Tens of thousands of people have been evacuated in Germany and the Czech Republic as flood waters continue to rise. East Germany is still bracing for the worst with the river Elbe expected to crest on Thursday.
Large swathes of eastern Germany and the Czech Republic remained under water on Thursday, with authorities warning the worst was yet to come.
In Germany, fears are centered on the eastern city of Halle in Saxony-Anhalt where the Elbe tributary, the Saale, has reached its highest level in 400 years. Authorities used loudspeakers on Wednesday to urge 30,000 residents to leave their homes after the center of the city found itself under more than a meter of water.
In the neighboring state of Saxony, the city of Dresden saw the Elbe running around 7 meters above normal levels on Wednesday, with the crest expected to arrive in the early hours of Thursday morning. Hundreds of the city's residents had already fled their homes. Nevertheless the city's spokesman said defenses, put in place after catastrophic flooding in the region in 2002, were still effective.
"The flood preparations since the 'century floods' of 2002 are working," Kai Schulz said. "Still, areas to the east of the city are under water."
Evacuations have also taken place in the northern states of Schleswig-Holstein, Lower Saxony, Mecklenburg-Western Pomerania and the eastern state of Brandenburg, where the Elbe is swelling to record levels.
In Bavaria the town of Deggendorf saw two levees break along the Danube and Isar rivers prompting 6,000 evacuations as waters engulfed nearby houses.
"We have to expect the very worst," Till Backhaus, environment minister of Mecklenburg-Western Pomerania state, said on Wednesday.
"We have to be ready for a highly difficult and complex situation," he told news agency DPA.
In northern regions of the Czech Republic, meanwhile, the river Elbe was expected to reach 11 meters (36 feet) in the early hours of Thursday morning, almost four times its usual height. Firefighters said at least 19,000 people had been evacuated nationwide.
Assessing the damage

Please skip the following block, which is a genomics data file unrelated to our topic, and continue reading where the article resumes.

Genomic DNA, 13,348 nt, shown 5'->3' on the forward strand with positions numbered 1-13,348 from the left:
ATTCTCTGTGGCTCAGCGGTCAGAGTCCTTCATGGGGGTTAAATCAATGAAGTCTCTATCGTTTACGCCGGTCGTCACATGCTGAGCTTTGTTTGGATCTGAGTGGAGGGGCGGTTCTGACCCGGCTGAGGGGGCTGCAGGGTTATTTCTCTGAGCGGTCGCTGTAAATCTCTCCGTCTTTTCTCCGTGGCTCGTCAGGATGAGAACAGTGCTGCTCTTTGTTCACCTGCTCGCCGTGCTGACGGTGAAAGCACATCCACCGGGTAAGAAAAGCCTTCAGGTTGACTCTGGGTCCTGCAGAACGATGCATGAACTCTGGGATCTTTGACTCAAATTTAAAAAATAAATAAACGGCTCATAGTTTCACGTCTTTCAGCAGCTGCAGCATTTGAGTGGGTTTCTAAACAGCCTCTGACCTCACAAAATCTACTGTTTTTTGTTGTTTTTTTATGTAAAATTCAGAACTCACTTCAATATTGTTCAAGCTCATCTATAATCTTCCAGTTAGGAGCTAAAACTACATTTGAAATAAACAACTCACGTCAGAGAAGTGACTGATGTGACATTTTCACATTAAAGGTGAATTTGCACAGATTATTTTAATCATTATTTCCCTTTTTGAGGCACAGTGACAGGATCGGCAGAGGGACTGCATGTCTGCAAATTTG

Central Europe's worst floods in over a decade have claimed the lives of at least 16 people. Eight lost their lives in the Czech Republic, five in Germany, two in Austria and one in Slovakia. At least four other people were missing in the Czech Republic, according to the nation's interior minister.
Eight cities and districts across Germany have declared states of emergency over the last few days. Thousands of volunteers have joined an estimated 40,000 firefighters and 5,000 soldiers, including hundreds of troops from France and Holland, in efforts to fill sandbags, reinforce levees and build elevated walkways to flooded homes.
The southern German city of Passau bore the brunt of the flooding earlier this week.The Bavarian city saw water levels of 12.89 meters on the Danube river, the worst in roughly 500 years. Water levels in Passau have since receded.
On Tuesday German Chancellor Angela Merkel paid a visit to the region and pledged an initial fund of 100 million euros ($130.7 million) to aid recovery efforts in the region and other flood-hit areas.
ccp/jm (AFP, Reuters)
Germany's U19s have won the European Championship in Hungary, but after the seniors' 2014 World Cup win, this youth level triumph is far from surprising. Could it mark a sustained cycle of German success?
The German athletics federation has excluded the Paralympic champion Markus Rehm from its team for the upcoming European Championships. Rehm says he may contest the decision.